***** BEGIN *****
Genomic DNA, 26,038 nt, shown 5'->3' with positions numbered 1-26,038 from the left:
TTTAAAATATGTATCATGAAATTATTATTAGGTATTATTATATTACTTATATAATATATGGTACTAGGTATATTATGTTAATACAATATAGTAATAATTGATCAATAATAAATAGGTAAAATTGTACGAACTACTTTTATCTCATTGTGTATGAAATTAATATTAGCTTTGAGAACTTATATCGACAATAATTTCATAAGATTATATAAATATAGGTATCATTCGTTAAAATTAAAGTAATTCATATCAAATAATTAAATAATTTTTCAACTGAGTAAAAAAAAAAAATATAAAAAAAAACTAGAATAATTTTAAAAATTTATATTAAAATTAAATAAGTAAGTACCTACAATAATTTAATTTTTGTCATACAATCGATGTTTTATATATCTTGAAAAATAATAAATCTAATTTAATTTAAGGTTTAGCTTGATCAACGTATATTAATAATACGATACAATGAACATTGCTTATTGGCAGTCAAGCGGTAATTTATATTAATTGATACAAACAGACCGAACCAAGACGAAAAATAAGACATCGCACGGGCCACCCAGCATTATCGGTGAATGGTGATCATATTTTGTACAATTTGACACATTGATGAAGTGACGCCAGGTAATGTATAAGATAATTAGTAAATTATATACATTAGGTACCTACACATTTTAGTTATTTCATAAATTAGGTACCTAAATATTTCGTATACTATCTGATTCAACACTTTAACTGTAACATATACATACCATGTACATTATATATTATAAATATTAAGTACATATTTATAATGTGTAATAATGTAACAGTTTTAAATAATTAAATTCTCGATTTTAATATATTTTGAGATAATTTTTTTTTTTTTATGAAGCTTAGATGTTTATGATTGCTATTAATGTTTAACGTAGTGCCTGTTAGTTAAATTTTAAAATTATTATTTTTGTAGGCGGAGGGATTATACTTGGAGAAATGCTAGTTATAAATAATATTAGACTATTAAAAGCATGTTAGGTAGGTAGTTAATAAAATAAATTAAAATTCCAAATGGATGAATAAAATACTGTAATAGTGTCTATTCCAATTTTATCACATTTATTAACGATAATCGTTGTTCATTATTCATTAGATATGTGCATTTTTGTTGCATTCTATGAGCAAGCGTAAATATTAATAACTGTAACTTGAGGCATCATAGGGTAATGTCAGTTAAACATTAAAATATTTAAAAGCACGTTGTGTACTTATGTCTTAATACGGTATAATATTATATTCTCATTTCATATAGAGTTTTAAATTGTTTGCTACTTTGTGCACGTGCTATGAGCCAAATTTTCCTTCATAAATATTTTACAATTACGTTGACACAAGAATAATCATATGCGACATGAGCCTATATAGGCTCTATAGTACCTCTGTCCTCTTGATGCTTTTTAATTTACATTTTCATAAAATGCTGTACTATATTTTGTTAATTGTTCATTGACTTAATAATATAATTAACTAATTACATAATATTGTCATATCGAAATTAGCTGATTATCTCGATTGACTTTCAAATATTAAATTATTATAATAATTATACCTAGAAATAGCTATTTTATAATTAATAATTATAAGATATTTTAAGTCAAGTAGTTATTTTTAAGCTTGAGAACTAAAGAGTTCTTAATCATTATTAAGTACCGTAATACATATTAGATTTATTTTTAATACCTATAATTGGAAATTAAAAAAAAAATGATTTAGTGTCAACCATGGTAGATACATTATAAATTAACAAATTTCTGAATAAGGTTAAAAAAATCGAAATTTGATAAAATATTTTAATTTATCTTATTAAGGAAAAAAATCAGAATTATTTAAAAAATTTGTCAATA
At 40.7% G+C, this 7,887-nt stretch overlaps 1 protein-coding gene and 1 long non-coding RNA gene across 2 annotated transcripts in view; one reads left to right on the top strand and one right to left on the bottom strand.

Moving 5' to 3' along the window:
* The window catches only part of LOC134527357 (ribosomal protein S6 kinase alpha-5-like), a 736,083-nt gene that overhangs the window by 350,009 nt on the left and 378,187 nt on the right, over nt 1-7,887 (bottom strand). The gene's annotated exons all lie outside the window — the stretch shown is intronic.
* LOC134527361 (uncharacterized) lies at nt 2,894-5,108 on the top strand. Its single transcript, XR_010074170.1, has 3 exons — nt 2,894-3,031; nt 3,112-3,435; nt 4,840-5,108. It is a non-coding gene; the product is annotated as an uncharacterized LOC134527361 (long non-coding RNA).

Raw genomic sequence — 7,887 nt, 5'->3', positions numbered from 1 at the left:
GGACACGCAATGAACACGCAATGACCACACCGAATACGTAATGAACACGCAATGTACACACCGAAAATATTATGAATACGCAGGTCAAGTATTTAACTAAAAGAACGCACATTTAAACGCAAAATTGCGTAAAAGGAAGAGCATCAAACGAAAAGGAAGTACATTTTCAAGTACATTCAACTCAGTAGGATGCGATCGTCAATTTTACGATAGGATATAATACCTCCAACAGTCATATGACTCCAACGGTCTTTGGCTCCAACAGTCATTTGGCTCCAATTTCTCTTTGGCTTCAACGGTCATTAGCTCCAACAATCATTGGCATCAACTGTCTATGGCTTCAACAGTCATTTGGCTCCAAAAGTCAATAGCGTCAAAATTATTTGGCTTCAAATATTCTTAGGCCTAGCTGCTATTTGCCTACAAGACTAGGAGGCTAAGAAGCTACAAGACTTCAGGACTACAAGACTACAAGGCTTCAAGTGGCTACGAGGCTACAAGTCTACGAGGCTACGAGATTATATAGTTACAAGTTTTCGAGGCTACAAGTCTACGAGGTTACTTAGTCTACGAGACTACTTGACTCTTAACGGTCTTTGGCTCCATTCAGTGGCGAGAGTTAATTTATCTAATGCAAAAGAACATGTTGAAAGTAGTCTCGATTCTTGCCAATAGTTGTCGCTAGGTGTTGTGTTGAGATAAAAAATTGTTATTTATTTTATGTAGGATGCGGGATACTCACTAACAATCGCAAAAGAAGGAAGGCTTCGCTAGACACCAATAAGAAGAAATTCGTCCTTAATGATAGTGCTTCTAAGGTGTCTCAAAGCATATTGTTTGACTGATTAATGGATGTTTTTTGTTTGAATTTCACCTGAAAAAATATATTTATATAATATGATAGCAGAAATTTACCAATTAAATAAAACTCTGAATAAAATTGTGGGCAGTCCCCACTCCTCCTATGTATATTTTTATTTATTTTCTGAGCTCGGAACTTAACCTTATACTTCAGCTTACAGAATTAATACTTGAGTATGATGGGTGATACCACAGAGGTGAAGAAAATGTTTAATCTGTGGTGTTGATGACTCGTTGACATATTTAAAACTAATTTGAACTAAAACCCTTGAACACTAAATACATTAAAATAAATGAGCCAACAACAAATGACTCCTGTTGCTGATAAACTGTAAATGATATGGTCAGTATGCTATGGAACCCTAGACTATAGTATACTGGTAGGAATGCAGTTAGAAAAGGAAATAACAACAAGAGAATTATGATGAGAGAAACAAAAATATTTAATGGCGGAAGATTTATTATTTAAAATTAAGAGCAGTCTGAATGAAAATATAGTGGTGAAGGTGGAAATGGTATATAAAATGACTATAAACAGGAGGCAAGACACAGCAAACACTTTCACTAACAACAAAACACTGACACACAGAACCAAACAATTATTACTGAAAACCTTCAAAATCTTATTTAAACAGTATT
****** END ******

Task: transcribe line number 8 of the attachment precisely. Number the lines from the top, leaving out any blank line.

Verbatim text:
GGACACGCAATGAACACGCAATGACCACACCGAATACGTAATGAACACGCAATGTACACACCGAAAATATTATGAATACGCAGGTCAAGTATTTAACTAAAAGAACGCACATTTAAACGCAAAATTGCGTAAAAGGAAGAGCATCAAACGAAAAGGAAGTACATTTTCAAGTACATTCAACTCAGTAGGATGCGATCGTCAATTTTACGATAGGATATAATACCTCCAACAGTCATATGACTCCAACGGTCTTTGGCTCCAACAGTCATTTGGCTCCAATTTCTCTTTGGCTTCAACGGTCATTAGCTCCAACAATCATTGGCATCAACTGTCTATGGCTTCAACAGTCATTTGGCTCCAAAAGTCAATAGCGTCAAAATTATTTGGCTTCAAATATTCTTAGGCCTAGCTGCTATTTGCCTACAAGACTAGGAGGCTAAGAAGCTACAAGACTTCAGGACTACAAGACTACAAGGCTTCAAGTGGCTACGAGGCTACAAGTCTACGAGGCTACGAGATTATATAGTTACAAGTTTTCGAGGCTACAAGTCTACGAGGTTACTTAGTCTACGAGACTACTTGACTCTTAACGGTCTTTGGCTCCATTCAGTGGCGAGAGTTAATTTATCTAATGCAAAAGAACATGTTGAAAGTAGTCTCGATTCTTGCCAATAGTTGTCGCTAGGTGTTGTGTTGAGATAAAAAATTGTTATTTATTTTATGTAGGATGCGGGATACTCACTAACAATCGCAAAAGAAGGAAGGCTTCGCTAGACACCAATAAGAAGAAATTCGTCCTTAATGATAGTGCTTCTAAGGTGTCTCAAAGCATATTGTTTGACTGATTAATGGATGTTTTTTGTTTGAATTTCACCTGAAAAAATATATTTATATAATATGATAGCAGAAATTTACCAATTAAATAAAACTCTGAATAAAATTGTGGGCAGTCCCCACTCCTCCTATGTATATTTTTATTTATTTTCTGAGCTCGGAACTTAACCTTATACTTCAGCTTACAGAATTAATACTTGAGTATGATGGGTGATACCACAGAGGTGAAGAAAATGTTTAATCTGTGGTGTTGATGACTCGTTGACATATTTAAAACTAATTTGAACTAAAACCCTTGAACACTAAATACATTAAAATAAATGAGCCAACAACAAATGACTCCTGTTGCTGATAAACTGTAAATGATATGGTCAGTATGCTATGGAACCCTAGACTATAGTATACTGGTAGGAATGCAGTTAGAAAAGGAAATAACAACAAGAGAATTATGATGAGAGAAACAAAAATATTTAATGGCGGAAGATTTATTATTTAAAATTAAGAGCAGTCTGAATGAAAATATAGTGGTGAAGGTGGAAATGGTATATAAAATGACTATAAACAGGAGGCAAGACACAGCAAACACTTTCACTAACAACAAAACACTGACACACAGAACCAAACAATTATTACTGAAAACCTTCAAAATCTTATTTAAACAGTATT